After the curtain fell on the 2016 Juno Awards, producers behind the Canadian music celebration received an effusive call from a devoted fan praising the awards telecast: Michael Bublé.
"He said: 'I would love to host again.' We took him up on that," Juno Awards president Allan Reid said of that backstage phone call.
The Burnaby, B.C.-born singer will indeed return to the Junos stage to host the annual celebration on his home turf in Vancouver next March, the first time the awards will air on CBC in 16 years.
"Here's a guy who is a global superstar, but you still feel like he's the guy next door. He still feels like Michael from Vancouver. That's part of his appeal," Reid told CBC News.
'To be able to host the Juno Awards in my hometown is both an honour and a privilege.' - Michael Bublé
In a statement, Bublé said he's "so grateful for the opportunity to host such an iconic night in Canadian music."
"To be able to host the Juno Awards in my hometown is both an honour and a privilege."
Speaking at a Junos event in Vancouver Tuesday, Bublé described the Junos as his "happy place," where he is surrounded by family, friends, respected artists and musicians.
"In troubled times, we get to have one night to really celebrate Canadian music and all of these beautiful things. I thank you so much for giving me the opportunity to handle that again."
Beyond being a Juno and Grammy-winning performer and "a true showman," Reid praised the singer's dedication to the gig.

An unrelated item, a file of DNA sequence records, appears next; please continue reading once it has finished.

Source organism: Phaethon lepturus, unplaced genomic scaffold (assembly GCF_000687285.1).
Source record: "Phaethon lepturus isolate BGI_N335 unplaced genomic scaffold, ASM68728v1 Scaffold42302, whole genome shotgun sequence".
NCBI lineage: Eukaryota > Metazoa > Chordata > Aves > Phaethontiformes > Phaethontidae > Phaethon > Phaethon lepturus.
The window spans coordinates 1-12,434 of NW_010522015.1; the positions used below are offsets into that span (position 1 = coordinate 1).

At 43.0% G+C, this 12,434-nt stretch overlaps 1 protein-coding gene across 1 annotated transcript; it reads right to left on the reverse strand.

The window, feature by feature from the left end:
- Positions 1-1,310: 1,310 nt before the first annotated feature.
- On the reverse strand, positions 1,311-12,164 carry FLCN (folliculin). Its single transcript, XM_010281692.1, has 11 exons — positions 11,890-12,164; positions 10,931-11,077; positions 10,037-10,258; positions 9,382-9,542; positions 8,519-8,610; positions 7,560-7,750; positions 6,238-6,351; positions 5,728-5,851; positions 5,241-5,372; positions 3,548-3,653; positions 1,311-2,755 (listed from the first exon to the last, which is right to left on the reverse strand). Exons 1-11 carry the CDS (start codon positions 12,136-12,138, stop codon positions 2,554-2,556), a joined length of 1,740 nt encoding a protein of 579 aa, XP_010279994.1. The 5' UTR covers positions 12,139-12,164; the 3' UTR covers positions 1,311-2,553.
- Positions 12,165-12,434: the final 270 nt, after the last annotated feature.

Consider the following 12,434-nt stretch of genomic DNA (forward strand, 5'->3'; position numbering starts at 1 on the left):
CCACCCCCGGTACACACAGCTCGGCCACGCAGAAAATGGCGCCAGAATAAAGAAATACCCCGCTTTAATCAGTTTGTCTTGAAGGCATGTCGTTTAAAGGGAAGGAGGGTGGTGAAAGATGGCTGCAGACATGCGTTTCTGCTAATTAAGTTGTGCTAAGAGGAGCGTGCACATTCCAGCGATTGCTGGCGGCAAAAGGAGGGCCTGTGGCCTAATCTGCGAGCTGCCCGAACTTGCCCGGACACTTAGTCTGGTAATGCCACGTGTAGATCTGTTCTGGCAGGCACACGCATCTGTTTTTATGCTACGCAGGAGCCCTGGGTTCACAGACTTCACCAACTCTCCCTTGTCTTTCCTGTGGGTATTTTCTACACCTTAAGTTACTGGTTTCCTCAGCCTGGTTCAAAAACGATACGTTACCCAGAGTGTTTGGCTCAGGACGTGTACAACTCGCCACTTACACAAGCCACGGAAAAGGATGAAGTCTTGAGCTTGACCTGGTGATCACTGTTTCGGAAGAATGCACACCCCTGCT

The crooner known for hits like Haven't Met You Yet, Home and It's a Beautiful Day served as the Juno telecast's host in 2013 and picked up a Canadian Screen Award for his efforts.
"He's very involved – he doesn't just show up and read his lines" said Reid, who also heads the Canadian Academy of Recording Arts and Sciences and the charity MusiCounts.
"He really gets engaged, is very proud to be involved with the show. We love that. It just makes the show even better."
Getting back to work
Tuesday's announcement comes as Bublé gradually returns to the spotlight after time off with his family.
He and his wife, actress Luisana Lopilato, put their careers on hold in fall 2016 after their elder son, Noah, was diagnosed with cancer. The couple have a younger son, Elias.
The diagnosis arrived just after Bublé had released his ninth studio album, Nobody But Me. He promptly nixed the tour he'd planned in support of the release, as well as gigs hosting the 2017 Juno Awards, the BBC Music Awards and the Brit Awards.
Earlier this year, the couple revealed that Noah was "progressing well" with his medical treatment and Bublé accepted the National Arts Centre award in Ottawa as part of the Governor General's Performing Arts Awards celebrations in June.
In his speech, he thanked Canadians for supporting his family during an "emotional and difficult" time.
Last week, Bublé confirmed a pair of European performances for July 2018 in Dublin and London.
Meanwhile, his record label, Warner Music Group, noted that the singer was planning "a very limited number" of performance dates next summer.
Canadians succeeding at home, abroad
Bublé, who has sold more than 50 million records, is part of a thriving, diverse wave of Canadian musical acts making a splash around the globe, said Reid, a 30-year veteran of the music industry.
"The last three years have been some of the most incredible times for Canadian artists," he said, rhyming off a list of successful and rising artists from Drake, Justin Bieber, The Weeknd and Shawn Mendes to Alessia Cara, Jessie Reyez, Daniel Caesar and the James Barker Band.
Any lingering connotation of the "Canadian sound" being solely that of a folksy singer-songwriter is gone, Reid said.
"The music has become incredibly diverse in this country and it's having success not just here, but in other markets around the world."
A week of Juno-related events gets underway in Vancouver on March 19, 2018, leading up to the Juno Awards broadcast on March 25 from the Rogers Arena. The awards show will air live on CBC-TV, CBC Radio and CBCMusic.ca.